Big 12 Campus Correspondent
Kansas senior Tyrel Reed is living a dream scenario. The Burlington, Kan., native finished his bachelor's degree in three and a half years, meaning he is already a college graduate that is still playing Division I college basketball. With no homework on the horizon, the guard is free to focus on hoops, but that doesn't stop him from looking toward his next educational goal: medical school.
"I just have that drive to be the best that I can in each course," Reed said. "I am definitely not the brightest student in the classroom, but I just try to do the best with what God has given me."
The tools that Reed possesses have thus far helped him be named to the Academic All-Big 12 First Team on two occasions and nominated as an Academic All-American each of the past three seasons. The physical therapy and exercise science major has also recently been named to the list of finalists for the Lowe's Senior CLASS Award, which recognizes graduating seniors who stand out in the community and classroom and who show a respectable amount of character and competition.
"It is a really great award," Reed said. "To be named a finalist with all those other great players around the country is an honor and it's nice to be recognized for something other than basketball."
"There's a direct correlation between being responsible off the court and being successful on the court," said KU Head Coach Bill Self. "Tyrel feels good about himself because every single day he is productive and responsible, so I am not surprised at all of the success he has in either area because he knows no other way to do it."
Despite his achievements in the classroom, Reed's claim to fame in Lawrence is still on the historic hardwood of Allen Fieldhouse. During his tenure in the Crimson and Blue, Reed's 'Hawks have won more than 120 games, including three Big 12 titles and a national championship his freshman year.
"It has just been such a great experience," Reed said. "To win the national championship when I was a freshman, I know how lucky I was to be a part of that. Now that it is my senior year and I am playing with such a great bunch of guys, it makes me want to experience the same thing as I did when it was my first year here."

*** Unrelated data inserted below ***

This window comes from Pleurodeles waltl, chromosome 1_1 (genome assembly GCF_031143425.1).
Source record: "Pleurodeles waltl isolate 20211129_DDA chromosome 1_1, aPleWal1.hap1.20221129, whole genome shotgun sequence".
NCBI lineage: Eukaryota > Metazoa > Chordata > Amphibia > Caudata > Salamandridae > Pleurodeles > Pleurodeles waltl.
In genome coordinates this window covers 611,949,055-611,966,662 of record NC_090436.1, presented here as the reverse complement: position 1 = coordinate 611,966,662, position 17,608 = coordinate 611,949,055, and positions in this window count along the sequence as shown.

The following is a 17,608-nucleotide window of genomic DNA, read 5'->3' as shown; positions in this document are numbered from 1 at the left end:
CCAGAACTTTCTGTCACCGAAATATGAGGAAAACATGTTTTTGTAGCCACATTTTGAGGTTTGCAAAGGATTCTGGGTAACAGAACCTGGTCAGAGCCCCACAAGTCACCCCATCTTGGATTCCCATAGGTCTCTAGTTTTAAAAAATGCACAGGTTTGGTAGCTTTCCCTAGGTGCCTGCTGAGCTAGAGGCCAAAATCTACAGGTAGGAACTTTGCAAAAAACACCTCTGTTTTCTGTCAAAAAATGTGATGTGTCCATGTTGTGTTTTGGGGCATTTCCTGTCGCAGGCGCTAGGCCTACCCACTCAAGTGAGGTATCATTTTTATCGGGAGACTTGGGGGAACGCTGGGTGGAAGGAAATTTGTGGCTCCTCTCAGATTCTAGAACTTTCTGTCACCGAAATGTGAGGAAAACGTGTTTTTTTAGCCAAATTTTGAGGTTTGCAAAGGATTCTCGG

The four-year veteran has come a long way since his first season in Lawrence. Reed averaged 2.0 points per game in 2007-08 in just 6.3 minutes of play. Fast-forward to his senior season, and he is a perennial starter who is averaging a little less than 10-points per game in 27-minutes of play.
"I came in as a bright-eyed freshman who was really unsure of himself and was nervous to be out on the court," he said. "The past four years I've been able to spend a lot of time with my coaches and teammates and have grown up a lot because of it, both on and off the court."
One of those teammates, who helped Reed become the person and player he is today, is former Jayhawk and current Oklahoma City Thunder center Cole Aldrich. Aldrich was roommates with Reed last season and was coincidentally named Academic All-American of the Year as Reed was nominated for team honors.
"Cole is the same kind of person that I am in that aspect," Reed said. "He might not be the most gifted or book-smart person in the world, but he worked very hard for his grades. I just try to be like him and strive to be a good student in the classroom and the best basketball player I can be when I am out on the court."
One of the people who sees No. 14 when he's not at practice or on the road is Professor Bernie Kish. Kish had Reed as a student for one class, Sport Ethics, and two seminars over the last few semesters.
"We had about 80 students in our class so he did not talk as much as he might have had it been a smaller class. When he did speak though, he made very compelling comments and was very much the quiet leader of that class," Kish explained.
For Reed, balancing basketball with his books is truly a juggling act. Even after a long night playing a hard-fought conference game, the senior still finds the time and the discipline to sit down and finish his school work.